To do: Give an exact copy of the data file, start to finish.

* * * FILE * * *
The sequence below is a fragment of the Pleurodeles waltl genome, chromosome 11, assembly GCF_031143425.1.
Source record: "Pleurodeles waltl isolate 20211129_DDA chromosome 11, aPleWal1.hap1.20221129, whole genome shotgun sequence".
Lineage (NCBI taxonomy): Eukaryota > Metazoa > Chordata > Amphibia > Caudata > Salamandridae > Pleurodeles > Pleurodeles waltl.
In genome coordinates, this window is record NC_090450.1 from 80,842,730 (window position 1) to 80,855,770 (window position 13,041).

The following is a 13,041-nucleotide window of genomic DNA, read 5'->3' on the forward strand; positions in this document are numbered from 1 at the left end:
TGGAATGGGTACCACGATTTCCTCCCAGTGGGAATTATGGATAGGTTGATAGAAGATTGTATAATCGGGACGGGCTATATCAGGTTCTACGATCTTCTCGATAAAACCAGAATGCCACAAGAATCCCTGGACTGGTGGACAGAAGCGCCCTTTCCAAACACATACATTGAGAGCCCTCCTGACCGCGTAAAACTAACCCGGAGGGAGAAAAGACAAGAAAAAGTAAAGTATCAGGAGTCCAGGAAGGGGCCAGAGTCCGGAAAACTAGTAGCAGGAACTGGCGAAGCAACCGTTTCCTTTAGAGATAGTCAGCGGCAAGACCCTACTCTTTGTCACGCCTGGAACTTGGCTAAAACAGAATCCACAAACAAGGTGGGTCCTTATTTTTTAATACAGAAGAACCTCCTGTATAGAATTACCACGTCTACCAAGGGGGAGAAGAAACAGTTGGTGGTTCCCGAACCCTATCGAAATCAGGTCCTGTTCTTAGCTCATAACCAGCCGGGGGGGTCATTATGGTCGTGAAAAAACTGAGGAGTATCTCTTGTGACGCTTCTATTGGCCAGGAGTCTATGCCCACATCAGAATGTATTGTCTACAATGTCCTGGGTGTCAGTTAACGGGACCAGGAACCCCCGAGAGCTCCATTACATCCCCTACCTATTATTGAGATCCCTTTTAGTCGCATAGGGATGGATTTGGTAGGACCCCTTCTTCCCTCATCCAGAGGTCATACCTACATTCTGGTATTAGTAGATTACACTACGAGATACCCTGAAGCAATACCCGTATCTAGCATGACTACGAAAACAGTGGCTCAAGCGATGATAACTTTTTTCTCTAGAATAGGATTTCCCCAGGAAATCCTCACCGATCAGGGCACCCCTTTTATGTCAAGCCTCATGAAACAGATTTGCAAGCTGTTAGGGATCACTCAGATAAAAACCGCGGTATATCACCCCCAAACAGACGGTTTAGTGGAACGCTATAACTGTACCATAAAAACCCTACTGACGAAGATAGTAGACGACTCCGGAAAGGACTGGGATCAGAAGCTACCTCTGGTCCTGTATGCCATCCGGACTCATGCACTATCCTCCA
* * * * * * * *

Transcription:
The sequence below is a fragment of the Pleurodeles waltl genome, chromosome 11, assembly GCF_031143425.1.
Source record: "Pleurodeles waltl isolate 20211129_DDA chromosome 11, aPleWal1.hap1.20221129, whole genome shotgun sequence".
Lineage (NCBI taxonomy): Eukaryota > Metazoa > Chordata > Amphibia > Caudata > Salamandridae > Pleurodeles > Pleurodeles waltl.
In genome coordinates, this window is record NC_090450.1 from 80,842,730 (window position 1) to 80,855,770 (window position 13,041).

The following is a 13,041-nucleotide window of genomic DNA, read 5'->3' on the forward strand; positions in this document are numbered from 1 at the left end:
TGGAATGGGTACCACGATTTCCTCCCAGTGGGAATTATGGATAGGTTGATAGAAGATTGTATAATCGGGACGGGCTATATCAGGTTCTACGATCTTCTCGATAAAACCAGAATGCCACAAGAATCCCTGGACTGGTGGACAGAAGCGCCCTTTCCAAACACATACATTGAGAGCCCTCCTGACCGCGTAAAACTAACCCGGAGGGAGAAAAGACAAGAAAAAGTAAAGTATCAGGAGTCCAGGAAGGGGCCAGAGTCCGGAAAACTAGTAGCAGGAACTGGCGAAGCAACCGTTTCCTTTAGAGATAGTCAGCGGCAAGACCCTACTCTTTGTCACGCCTGGAACTTGGCTAAAACAGAATCCACAAACAAGGTGGGTCCTTATTTTTTAATACAGAAGAACCTCCTGTATAGAATTACCACGTCTACCAAGGGGGAGAAGAAACAGTTGGTGGTTCCCGAACCCTATCGAAATCAGGTCCTGTTCTTAGCTCATAACCAGCCGGGGGGGTCATTATGGTCGTGAAAAAACTGAGGAGTATCTCTTGTGACGCTTCTATTGGCCAGGAGTCTATGCCCACATCAGAATGTATTGTCTACAATGTCCTGGGTGTCAGTTAACGGGACCAGGAACCCCCGAGAGCTCCATTACATCCCCTACCTATTATTGAGATCCCTTTTAGTCGCATAGGGATGGATTTGGTAGGACCCCTTCTTCCCTCATCCAGAGGTCATACCTACATTCTGGTATTAGTAGATTACACTACGAGATACCCTGAAGCAATACCCGTATCTAGCATGACTACGAAAACAGTGGCTCAAGCGATGATAACTTTTTTCTCTAGAATAGGATTTCCCCAGGAAATCCTCACCGATCAGGGCACCCCTTTTATGTCAAGCCTCATGAAACAGATTTGCAAGCTGTTAGGGATCACTCAGATAAAAACCGCGGTATATCACCCCCAAACAGACGGTTTAGTGGAACGCTATAACTGTACCATAAAAACCCTACTGACGAAGATAGTAGACGACTCCGGAAAGGACTGGGATCAGAAGCTACCTCTGGTCCTGTATGCCATCCGGACTCATGCACTATCCTCCA